As far as I am aware males don’t typically exist in L. lugubris either and they are generally regarded as an all-female species though it appears male-phenotypes have occurred rarely in the species.  I found this paper that has a nice summary of the texts I’d read previously as well as some personal experience with a male-phenotype animal.  The wild collected male-phenotype discussed in the above link, is discussed in this article here.  He was thought to be sterile.

That said I do keep L. lugibris personally and have indeed noted that females kept alone do lay eggs, but they are all infertile eggs that never yield hatchlings and only when placed with other animals so they can engage in their pseudo-copulation (aka lesbian lizard sex) do fertile eggs occur and yield hatchlings.  So it does appear to be necessary for them to engage in some type of sexual behavior for them to produce viable eggs, which is interesting to note.

Also, a picture, because pictures of mourning geckos are wonderful.

image

reptibarb:

duel-styx:

scalestails:

duel-styx:

This is Pancake, she is a young CBB Desert Horned Lizard aka “Horny toad” or Phrynosoma platyrhinos.  They are native to Utah, legal to own in the state, and upon having the ability to buy a captive born and bred animal at the Wasatch Reptile Expo in 2014, I did so.For anyone curious she is on Jurassic Sand Products’ “Jurassic Sand” which is harvested from, you guessed it, right here in Utah as well.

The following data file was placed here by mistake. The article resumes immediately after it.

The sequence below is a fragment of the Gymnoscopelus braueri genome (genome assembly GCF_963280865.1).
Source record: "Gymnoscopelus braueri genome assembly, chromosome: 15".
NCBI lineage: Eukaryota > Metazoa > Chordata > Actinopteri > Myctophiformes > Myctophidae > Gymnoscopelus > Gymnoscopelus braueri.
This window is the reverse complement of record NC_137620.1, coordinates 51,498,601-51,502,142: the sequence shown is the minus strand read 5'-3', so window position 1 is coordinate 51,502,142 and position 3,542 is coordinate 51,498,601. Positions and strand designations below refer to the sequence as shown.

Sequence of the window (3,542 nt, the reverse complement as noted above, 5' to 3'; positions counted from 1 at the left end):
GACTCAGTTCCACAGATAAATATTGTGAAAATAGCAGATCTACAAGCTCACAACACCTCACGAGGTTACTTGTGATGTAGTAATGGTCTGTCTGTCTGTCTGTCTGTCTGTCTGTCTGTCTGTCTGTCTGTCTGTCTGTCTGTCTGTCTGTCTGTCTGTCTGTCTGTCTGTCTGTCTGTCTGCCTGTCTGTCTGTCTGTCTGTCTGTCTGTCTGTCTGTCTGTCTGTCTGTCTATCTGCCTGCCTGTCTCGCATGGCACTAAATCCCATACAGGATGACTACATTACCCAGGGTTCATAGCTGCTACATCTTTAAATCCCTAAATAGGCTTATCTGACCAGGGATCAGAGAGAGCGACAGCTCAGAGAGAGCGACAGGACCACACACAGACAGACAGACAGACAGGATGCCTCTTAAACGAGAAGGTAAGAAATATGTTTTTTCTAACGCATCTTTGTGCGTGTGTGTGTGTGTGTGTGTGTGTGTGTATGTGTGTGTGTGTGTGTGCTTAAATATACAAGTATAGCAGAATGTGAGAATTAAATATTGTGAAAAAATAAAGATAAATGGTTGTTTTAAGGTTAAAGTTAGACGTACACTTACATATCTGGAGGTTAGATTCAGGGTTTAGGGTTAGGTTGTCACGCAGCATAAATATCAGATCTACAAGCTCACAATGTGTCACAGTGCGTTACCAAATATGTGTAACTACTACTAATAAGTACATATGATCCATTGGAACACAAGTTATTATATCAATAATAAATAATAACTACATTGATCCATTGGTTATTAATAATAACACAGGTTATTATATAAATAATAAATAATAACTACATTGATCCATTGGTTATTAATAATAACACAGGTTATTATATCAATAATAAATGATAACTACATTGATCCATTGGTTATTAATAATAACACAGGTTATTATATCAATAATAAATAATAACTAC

See: Species that can actually be kept on sand.
Really cute little thing! What does he/she eat? Aren’t they ant eaters?

They are ant eaters.  She eats primarily ants, along with tiny roaches and tiny crickets.

You gotta supplement the tiny crickets and roaches no?

Yes, that is primarily the reason she gets them.  That and I am unclear on how much of their diet is made up of other insects.

reptibarb:

duel-styx:

scalestails:

duel-styx:

This is Pancake, she is a young CBB Desert Horned Lizard aka “Horny toad” or Phrynosoma platyrhinos.  They are native to Utah, legal to own in the state, and upon having the ability to buy a captive born and bred animal at the Wasatch Reptile Expo in 2014, I did so.

For anyone curious she is on Jurassic Sand Products’ “Jurassic Sand” which is harvested from, you guessed it, right here in Utah as well.

See: Species that can actually be kept on sand.

Really cute little thing! What does he/she eat? Aren’t they ant eaters?

They are ant eaters.  She eats primarily ants, along with tiny roaches and tiny crickets.

You gotta supplement the tiny crickets and roaches no?

Yes, that is primarily the reason she gets them.  That and I am unclear on how much of their diet is made up of other insects.

asker

betta-adventures asked: Uuuuutaaahhh???

Yup.  :3